Reclaiming Leisure Spaces

In a recent post I discussed an article on Ethika Politika about modern ethics. In this piece I’d like to point out another interesting item from the same journal – “Learning to Linger in Leisure Spaces” by Leah Libresco. It is in fact a review of The Great Good Place, by Ray Oldenburg, which describes the importance of “third places” (neither work nor home) where people can gather. Although I have not read the book, I am glad to see such themes being raised.

Oldenburg laments the decline of public spaces which provide “neutral ground,” that “exist for conversation” and which “keep a relatively low profile.” To expand on the ideas contained in the review, I think the inability to hold conversations in public venues is crucial to the near extinction of leisure spaces (where even libraries, of all places, have become noisy and full of electronics). The other night a friend and I were at a small bistro which was almost empty. But looming directly over our heads was a large television broadcasting programs that interested neither of us, yet which was a source of mild annoyance throughout our stay.

It is a reflection of the overall demise of social graces that many establishments no longer believe in “keeping a low profile.” Unfortunately what is frenetic or obnoxiously trendy tends to discourage the idea of drawing people to think or relax. The unassuming diners, coffee shops and slightly rundown but cozy taverns that I remember from decades past are largely extinct. They have almost all been converted into karaoke bars or restaurants featuring weird furniture and fusion cuisine.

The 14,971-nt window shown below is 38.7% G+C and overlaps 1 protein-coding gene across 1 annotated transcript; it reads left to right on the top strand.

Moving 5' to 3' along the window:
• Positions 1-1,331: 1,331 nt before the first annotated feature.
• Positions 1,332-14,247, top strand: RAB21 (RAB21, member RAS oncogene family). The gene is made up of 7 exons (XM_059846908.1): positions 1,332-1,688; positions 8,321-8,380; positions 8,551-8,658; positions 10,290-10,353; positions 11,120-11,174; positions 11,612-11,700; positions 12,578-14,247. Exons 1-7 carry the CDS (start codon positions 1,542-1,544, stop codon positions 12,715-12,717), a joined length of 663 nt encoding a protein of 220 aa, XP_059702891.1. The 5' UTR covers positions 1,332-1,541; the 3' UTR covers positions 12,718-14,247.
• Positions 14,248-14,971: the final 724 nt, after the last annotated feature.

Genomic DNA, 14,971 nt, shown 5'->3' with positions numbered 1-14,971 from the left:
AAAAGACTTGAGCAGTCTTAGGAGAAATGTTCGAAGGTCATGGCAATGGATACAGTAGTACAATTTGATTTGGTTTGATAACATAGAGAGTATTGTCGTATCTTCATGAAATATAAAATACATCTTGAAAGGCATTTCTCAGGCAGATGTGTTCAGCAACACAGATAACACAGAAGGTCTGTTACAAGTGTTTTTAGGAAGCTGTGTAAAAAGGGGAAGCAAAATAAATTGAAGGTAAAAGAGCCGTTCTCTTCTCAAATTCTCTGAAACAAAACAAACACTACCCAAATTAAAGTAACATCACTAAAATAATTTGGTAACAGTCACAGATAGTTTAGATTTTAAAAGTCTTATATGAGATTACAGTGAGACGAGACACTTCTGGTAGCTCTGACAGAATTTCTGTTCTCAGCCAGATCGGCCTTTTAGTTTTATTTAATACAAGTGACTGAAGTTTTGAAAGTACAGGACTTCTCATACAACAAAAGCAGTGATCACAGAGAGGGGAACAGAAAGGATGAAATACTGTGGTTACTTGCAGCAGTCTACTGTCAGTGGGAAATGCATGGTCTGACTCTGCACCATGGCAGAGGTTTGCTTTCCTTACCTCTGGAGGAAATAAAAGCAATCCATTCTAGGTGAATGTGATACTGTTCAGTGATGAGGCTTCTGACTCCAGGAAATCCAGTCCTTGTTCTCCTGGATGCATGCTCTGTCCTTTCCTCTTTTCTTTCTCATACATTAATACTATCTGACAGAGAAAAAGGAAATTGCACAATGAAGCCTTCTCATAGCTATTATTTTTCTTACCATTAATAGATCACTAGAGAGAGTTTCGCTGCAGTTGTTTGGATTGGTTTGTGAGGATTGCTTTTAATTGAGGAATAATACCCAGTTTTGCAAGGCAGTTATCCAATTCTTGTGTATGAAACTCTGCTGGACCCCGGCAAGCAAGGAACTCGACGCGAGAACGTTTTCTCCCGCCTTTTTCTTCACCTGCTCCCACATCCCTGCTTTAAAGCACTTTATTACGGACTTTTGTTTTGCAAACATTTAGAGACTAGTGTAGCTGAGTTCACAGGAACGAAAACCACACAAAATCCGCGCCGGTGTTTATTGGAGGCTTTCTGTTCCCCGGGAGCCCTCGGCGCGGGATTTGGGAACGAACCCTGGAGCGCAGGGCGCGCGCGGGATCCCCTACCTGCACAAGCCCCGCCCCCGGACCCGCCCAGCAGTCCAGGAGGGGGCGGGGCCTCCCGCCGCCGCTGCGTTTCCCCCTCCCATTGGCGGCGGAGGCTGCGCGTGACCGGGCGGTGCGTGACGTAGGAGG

Just as bad as the aural and visual commotion favored by these venues is the fact that so many patrons seem incapable of thoughtful communication, since they are constantly pulling out their mobile devices, even when in the company of others. I would say that a precondition of reclaiming leisure activity in “third places” is a cultural counter-etiquette on the part of groups and individuals who use them.

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